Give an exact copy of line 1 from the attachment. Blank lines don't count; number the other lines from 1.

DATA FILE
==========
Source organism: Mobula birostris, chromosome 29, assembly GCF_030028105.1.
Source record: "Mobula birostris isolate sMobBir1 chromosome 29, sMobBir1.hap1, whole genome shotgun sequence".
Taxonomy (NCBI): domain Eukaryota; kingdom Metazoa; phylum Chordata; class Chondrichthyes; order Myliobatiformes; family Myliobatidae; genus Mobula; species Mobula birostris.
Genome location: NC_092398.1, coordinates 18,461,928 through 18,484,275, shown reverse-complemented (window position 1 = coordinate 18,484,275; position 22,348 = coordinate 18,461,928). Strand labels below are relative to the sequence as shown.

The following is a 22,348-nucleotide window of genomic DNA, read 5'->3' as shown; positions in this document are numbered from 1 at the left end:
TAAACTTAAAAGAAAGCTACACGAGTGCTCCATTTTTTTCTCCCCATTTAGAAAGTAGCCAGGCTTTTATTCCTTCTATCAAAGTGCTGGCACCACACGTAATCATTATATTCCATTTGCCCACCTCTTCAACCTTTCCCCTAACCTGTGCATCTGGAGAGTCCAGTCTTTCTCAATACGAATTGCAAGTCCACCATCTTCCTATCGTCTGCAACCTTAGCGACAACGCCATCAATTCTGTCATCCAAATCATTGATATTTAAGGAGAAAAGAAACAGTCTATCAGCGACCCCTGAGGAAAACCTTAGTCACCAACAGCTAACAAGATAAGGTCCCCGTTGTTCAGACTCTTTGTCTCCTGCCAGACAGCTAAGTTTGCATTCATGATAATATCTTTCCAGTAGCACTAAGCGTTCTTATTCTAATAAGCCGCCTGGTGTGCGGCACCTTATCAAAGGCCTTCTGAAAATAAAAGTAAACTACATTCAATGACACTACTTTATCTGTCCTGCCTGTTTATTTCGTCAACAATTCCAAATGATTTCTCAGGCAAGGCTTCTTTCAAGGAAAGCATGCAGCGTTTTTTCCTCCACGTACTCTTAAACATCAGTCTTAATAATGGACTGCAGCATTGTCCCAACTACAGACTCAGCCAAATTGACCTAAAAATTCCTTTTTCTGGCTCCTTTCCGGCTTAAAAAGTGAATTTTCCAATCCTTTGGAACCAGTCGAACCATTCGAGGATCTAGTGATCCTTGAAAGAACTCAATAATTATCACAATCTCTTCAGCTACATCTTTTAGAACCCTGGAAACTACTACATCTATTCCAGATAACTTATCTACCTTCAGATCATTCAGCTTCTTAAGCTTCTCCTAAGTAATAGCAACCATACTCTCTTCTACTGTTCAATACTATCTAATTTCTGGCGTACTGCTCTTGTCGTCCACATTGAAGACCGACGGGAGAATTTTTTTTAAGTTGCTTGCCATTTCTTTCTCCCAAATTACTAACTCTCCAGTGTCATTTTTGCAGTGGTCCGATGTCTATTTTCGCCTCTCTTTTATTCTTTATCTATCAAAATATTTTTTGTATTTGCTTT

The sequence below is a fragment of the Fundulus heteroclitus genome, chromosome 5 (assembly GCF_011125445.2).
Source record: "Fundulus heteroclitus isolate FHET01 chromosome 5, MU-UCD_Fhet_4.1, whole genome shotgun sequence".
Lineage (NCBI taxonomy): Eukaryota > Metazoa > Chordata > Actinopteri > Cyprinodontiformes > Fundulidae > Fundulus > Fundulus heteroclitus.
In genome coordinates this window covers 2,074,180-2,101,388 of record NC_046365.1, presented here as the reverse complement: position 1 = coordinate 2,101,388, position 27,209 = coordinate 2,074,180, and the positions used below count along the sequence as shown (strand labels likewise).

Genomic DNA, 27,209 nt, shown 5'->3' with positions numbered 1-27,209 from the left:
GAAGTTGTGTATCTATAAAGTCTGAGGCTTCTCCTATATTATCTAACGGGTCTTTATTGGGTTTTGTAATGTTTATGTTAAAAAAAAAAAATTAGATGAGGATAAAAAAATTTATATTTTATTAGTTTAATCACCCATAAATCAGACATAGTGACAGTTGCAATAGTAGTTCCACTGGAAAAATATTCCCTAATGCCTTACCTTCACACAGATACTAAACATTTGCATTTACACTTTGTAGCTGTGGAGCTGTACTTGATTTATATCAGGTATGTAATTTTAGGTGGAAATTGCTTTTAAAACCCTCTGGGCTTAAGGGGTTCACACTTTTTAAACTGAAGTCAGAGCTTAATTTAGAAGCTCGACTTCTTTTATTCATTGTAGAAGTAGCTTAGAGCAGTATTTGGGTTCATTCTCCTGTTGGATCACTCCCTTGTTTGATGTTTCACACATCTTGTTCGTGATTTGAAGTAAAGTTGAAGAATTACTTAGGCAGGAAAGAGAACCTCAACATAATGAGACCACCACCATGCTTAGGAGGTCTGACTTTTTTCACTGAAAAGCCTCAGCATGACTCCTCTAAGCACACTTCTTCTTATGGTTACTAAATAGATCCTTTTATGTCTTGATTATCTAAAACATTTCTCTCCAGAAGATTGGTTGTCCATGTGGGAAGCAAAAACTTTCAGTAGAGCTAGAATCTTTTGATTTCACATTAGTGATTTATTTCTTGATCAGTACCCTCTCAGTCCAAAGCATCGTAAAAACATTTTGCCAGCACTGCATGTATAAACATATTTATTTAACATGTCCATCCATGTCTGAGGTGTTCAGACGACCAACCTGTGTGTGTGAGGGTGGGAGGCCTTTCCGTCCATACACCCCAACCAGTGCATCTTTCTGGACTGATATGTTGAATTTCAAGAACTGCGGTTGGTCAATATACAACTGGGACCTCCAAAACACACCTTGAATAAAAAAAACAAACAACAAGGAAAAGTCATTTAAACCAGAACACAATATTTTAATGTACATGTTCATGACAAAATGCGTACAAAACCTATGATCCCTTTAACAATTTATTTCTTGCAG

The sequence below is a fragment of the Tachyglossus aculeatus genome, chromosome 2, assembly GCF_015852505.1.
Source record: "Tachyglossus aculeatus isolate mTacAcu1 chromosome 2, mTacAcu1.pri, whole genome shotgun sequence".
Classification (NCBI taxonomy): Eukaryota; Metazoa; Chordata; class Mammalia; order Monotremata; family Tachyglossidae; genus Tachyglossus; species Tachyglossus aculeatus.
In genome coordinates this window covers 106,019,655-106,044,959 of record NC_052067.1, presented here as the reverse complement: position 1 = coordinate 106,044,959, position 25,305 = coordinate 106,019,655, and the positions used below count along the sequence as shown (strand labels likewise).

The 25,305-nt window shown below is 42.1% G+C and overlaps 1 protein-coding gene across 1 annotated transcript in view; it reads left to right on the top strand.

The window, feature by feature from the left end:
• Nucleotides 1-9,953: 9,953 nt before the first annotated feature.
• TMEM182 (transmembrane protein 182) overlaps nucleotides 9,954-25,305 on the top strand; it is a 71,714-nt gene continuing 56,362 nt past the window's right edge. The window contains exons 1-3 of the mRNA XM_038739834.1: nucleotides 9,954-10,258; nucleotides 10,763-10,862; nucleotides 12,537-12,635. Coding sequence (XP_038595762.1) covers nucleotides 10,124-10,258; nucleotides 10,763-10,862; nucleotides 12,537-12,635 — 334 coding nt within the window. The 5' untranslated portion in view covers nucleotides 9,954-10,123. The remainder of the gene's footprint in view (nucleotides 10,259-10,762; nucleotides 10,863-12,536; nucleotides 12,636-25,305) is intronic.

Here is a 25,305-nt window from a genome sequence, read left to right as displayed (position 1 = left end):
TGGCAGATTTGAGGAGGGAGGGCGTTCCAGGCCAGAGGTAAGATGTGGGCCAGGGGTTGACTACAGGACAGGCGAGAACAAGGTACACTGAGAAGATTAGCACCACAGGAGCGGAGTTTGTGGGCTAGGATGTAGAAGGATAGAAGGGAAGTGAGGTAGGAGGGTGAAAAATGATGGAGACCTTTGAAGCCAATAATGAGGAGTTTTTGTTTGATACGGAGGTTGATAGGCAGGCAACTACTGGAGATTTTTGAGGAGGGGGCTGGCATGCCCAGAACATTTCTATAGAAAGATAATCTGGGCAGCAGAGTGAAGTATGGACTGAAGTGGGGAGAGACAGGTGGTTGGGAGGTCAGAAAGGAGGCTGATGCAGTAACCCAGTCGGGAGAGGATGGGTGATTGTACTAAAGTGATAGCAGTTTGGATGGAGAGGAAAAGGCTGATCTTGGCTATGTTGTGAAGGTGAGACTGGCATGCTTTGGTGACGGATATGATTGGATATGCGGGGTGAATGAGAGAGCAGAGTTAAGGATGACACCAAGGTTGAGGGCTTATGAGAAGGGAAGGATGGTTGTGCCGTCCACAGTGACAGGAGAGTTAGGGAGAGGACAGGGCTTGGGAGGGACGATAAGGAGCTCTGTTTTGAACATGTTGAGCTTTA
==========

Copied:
Source organism: Mobula birostris, chromosome 29, assembly GCF_030028105.1.